Washington: The ancient Hindu festival
`Chhat`, dedicated to worshipping Sun, which attracts millions
of people in India, has reached the American shores too.
More than 200 people mostly Indian American had gathered
last evening on the banks of the historic Potomac river in
Sterling, Virginia, a suburb of Washington, as four fasting
women took a dip in the water and performed pooja of the Sun
"This is our third year, but the largest gathering so
far," Kripa S Singh, a software engineer from Patna, told
Press Trust of India, as his wife Anita performed the pooja on
the banks of Potomac river.
"More people are expected in the morning," said Singh, who
started the Chhat pooja alone on the river banks in 2009.
Some of the attendees came even from faraway places like
The pooja is being performed by Govind Jha, a priest at
the local Rajdhani Mandir, a temple in Virginia.
It all started some four years ago, when Anita was asked
by her mother-in-law in Bihar to do Chhat pooja come what may
as this is something they could not afford to miss.
Singh inquired among his friends and other Indian American
community leaders if anyone here performed the Chhat Pooja.
They found that people, if any, did it inside their homes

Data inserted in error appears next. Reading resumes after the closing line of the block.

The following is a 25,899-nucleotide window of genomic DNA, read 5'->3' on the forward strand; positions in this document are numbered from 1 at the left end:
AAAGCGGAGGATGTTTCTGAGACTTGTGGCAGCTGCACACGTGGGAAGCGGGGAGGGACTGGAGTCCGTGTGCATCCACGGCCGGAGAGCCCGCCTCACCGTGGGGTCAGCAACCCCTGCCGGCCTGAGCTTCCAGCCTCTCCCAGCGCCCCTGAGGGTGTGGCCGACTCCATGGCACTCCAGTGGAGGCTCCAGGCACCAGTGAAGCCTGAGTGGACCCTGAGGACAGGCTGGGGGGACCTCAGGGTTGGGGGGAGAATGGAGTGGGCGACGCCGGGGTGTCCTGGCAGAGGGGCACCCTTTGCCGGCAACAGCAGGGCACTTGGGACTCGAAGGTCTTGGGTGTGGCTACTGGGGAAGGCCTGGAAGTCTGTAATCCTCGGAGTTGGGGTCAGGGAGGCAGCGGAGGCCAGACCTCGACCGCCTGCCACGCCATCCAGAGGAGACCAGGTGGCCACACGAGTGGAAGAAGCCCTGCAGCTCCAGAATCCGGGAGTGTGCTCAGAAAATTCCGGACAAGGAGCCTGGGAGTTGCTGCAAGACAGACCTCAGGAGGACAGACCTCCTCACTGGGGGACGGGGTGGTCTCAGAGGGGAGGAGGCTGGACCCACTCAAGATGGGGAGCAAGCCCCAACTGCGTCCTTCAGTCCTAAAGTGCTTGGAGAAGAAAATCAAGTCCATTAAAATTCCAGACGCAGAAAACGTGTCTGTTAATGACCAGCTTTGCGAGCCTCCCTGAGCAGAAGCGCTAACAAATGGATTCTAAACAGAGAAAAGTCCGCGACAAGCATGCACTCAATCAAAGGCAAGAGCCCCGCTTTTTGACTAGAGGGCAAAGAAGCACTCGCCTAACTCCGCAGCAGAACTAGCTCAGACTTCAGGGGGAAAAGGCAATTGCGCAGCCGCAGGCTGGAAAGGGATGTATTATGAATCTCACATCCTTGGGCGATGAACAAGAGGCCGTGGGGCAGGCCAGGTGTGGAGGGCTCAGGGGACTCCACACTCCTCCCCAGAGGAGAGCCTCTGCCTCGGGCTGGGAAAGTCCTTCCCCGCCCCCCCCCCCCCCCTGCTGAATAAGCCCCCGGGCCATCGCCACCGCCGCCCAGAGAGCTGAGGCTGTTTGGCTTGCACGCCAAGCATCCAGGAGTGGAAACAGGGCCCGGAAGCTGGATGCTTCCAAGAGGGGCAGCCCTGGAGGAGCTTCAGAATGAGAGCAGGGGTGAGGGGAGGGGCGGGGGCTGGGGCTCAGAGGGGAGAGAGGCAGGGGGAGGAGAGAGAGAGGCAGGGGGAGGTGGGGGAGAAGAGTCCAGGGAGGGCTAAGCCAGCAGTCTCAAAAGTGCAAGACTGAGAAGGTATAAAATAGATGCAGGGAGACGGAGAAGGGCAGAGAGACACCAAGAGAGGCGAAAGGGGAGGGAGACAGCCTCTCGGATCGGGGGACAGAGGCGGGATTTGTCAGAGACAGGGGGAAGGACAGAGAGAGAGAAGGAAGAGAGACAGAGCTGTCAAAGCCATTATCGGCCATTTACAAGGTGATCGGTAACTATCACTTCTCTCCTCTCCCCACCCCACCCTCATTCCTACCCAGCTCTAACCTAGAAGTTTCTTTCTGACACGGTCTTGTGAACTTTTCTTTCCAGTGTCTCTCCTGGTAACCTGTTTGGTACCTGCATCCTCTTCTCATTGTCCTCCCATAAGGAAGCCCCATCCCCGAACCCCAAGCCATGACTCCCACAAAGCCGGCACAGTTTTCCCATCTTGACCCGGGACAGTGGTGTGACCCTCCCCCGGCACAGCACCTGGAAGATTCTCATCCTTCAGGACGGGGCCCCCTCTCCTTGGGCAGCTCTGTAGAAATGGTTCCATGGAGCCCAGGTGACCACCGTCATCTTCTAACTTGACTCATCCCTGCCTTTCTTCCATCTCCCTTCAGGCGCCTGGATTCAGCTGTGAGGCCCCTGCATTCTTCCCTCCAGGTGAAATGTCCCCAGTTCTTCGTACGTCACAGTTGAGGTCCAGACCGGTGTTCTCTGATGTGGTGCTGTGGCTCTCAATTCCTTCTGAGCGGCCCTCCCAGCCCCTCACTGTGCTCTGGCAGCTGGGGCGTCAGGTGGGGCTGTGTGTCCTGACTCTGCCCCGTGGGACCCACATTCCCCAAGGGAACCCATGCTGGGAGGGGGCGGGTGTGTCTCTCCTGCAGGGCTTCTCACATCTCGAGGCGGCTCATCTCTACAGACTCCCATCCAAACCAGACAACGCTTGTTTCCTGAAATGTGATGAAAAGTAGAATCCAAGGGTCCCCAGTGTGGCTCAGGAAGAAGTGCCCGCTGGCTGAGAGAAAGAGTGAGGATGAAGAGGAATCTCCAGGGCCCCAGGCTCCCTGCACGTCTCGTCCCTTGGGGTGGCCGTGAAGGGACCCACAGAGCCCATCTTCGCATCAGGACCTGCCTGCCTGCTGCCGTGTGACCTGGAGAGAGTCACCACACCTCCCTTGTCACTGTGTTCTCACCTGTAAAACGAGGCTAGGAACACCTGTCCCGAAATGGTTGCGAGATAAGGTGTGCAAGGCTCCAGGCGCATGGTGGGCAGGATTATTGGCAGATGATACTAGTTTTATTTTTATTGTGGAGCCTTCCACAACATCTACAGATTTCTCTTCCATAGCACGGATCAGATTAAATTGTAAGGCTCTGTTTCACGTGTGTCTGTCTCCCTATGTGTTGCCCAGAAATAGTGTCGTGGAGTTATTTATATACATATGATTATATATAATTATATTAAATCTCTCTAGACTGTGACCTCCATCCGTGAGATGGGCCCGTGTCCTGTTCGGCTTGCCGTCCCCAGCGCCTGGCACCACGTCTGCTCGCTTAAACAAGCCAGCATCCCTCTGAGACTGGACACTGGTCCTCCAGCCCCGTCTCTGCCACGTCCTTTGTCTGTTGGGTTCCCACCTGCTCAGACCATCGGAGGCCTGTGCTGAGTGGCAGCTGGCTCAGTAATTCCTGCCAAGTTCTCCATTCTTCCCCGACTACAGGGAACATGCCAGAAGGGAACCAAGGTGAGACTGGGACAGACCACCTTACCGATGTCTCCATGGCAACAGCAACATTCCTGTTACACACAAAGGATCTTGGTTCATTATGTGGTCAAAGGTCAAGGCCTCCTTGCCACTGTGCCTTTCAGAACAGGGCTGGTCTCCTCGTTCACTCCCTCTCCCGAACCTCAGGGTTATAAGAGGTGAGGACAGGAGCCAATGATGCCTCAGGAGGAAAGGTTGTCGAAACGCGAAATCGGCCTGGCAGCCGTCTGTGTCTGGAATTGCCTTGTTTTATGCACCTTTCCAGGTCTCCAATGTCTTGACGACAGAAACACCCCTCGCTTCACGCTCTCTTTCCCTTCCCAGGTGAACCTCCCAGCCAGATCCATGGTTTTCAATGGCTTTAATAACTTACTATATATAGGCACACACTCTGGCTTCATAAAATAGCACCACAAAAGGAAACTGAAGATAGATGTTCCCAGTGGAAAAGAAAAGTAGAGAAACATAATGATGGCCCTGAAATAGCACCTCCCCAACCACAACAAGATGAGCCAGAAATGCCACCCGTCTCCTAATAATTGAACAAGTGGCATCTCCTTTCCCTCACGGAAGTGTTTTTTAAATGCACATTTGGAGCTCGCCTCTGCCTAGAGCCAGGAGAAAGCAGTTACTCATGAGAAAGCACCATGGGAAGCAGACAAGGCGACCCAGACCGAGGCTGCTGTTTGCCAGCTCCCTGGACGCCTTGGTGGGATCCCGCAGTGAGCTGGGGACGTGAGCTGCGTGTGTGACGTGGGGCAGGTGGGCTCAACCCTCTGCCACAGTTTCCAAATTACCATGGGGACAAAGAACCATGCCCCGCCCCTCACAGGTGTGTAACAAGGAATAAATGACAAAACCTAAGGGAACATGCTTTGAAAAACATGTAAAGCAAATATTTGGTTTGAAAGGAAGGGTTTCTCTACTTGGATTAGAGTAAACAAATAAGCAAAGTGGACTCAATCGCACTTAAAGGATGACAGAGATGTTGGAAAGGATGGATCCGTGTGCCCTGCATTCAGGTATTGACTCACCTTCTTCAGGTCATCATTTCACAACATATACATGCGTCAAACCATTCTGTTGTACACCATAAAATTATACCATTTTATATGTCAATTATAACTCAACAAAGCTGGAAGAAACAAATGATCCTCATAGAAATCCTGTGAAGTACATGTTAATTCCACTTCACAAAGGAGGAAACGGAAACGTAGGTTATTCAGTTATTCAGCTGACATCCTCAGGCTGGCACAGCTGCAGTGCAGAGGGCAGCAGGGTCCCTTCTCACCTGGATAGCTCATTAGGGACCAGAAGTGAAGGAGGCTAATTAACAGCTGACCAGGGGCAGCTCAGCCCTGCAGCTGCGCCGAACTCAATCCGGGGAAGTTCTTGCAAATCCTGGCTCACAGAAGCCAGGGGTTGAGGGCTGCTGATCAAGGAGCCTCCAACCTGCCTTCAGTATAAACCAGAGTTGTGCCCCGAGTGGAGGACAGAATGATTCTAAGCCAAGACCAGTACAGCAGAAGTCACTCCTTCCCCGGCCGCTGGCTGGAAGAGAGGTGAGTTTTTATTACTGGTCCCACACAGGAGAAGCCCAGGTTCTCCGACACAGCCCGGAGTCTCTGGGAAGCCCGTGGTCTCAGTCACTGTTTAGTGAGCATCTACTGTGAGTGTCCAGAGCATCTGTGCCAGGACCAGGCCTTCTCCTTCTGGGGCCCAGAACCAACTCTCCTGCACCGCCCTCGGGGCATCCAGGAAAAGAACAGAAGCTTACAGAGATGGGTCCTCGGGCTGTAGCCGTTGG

or at the most in a makeshift plastic tub full of water.
While he was doing all this research and inquiry, Singh
and some of his friends went for a picnic on the banks of the
Potomac River in Loudon County, a suburb of Washington DC.
The concrete boat ramp there, Singh said, gave him the
idea that this place could be good for performing Chhat Pooja
in the real way with all the traditional and religious
Soon he approached the Loudon County Parks and Recreation
Department with the details and sought if he can get the
necessary permission to do the Chhat pooja on the river banks.
"Permission was granted," he said.
But in 2009, the first year, Anita was the only one to do
"This year we are four. But more important is that there
were more than 200 people watching this festival Tuesday
evening," he said.
"This is a unique effort to maintain our tradition and
culture far away from other motherland," said Kumar Singh, an
eminent Indian American community leader in Greater Washington